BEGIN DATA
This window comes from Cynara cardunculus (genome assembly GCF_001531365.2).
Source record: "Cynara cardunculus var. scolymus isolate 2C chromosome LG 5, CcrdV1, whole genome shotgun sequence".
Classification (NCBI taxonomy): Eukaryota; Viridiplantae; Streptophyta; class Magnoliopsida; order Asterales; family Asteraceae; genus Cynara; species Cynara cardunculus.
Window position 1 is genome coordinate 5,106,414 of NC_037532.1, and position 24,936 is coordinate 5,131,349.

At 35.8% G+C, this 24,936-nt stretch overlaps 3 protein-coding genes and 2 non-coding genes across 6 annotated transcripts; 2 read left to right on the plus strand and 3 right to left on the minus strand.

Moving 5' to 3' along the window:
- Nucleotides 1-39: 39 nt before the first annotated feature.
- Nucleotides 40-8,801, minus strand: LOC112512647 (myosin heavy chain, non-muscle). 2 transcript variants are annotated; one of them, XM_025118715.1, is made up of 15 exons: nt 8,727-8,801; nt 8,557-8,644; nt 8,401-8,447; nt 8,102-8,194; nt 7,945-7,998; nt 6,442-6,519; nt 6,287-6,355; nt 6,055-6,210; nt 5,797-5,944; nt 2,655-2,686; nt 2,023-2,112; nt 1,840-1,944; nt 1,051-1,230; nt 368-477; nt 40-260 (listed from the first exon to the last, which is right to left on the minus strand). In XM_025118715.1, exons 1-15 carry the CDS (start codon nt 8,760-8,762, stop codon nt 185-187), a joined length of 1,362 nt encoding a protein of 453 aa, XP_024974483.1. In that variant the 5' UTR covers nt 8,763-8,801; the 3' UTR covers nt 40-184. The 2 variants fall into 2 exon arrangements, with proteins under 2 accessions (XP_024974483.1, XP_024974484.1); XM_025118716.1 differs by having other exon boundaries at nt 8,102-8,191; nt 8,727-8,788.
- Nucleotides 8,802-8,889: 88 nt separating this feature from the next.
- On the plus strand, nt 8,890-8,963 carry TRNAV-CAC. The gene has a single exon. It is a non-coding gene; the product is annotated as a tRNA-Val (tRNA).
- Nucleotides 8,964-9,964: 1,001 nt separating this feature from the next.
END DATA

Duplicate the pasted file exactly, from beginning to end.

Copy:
This window comes from Cynara cardunculus (genome assembly GCF_001531365.2).
Source record: "Cynara cardunculus var. scolymus isolate 2C chromosome LG 5, CcrdV1, whole genome shotgun sequence".
Classification (NCBI taxonomy): Eukaryota; Viridiplantae; Streptophyta; class Magnoliopsida; order Asterales; family Asteraceae; genus Cynara; species Cynara cardunculus.
Window position 1 is genome coordinate 5,106,414 of NC_037532.1, and position 24,936 is coordinate 5,131,349.

At 35.8% G+C, this 24,936-nt stretch overlaps 3 protein-coding genes and 2 non-coding genes across 6 annotated transcripts; 2 read left to right on the plus strand and 3 right to left on the minus strand.

Moving 5' to 3' along the window:
- Nucleotides 1-39: 39 nt before the first annotated feature.
- Nucleotides 40-8,801, minus strand: LOC112512647 (myosin heavy chain, non-muscle). 2 transcript variants are annotated; one of them, XM_025118715.1, is made up of 15 exons: nt 8,727-8,801; nt 8,557-8,644; nt 8,401-8,447; nt 8,102-8,194; nt 7,945-7,998; nt 6,442-6,519; nt 6,287-6,355; nt 6,055-6,210; nt 5,797-5,944; nt 2,655-2,686; nt 2,023-2,112; nt 1,840-1,944; nt 1,051-1,230; nt 368-477; nt 40-260 (listed from the first exon to the last, which is right to left on the minus strand). In XM_025118715.1, exons 1-15 carry the CDS (start codon nt 8,760-8,762, stop codon nt 185-187), a joined length of 1,362 nt encoding a protein of 453 aa, XP_024974483.1. In that variant the 5' UTR covers nt 8,763-8,801; the 3' UTR covers nt 40-184. The 2 variants fall into 2 exon arrangements, with proteins under 2 accessions (XP_024974483.1, XP_024974484.1); XM_025118716.1 differs by having other exon boundaries at nt 8,102-8,191; nt 8,727-8,788.
- Nucleotides 8,802-8,889: 88 nt separating this feature from the next.
- On the plus strand, nt 8,890-8,963 carry TRNAV-CAC. The gene has a single exon. It is a non-coding gene; the product is annotated as a tRNA-Val (tRNA).
- Nucleotides 8,964-9,964: 1,001 nt separating this feature from the next.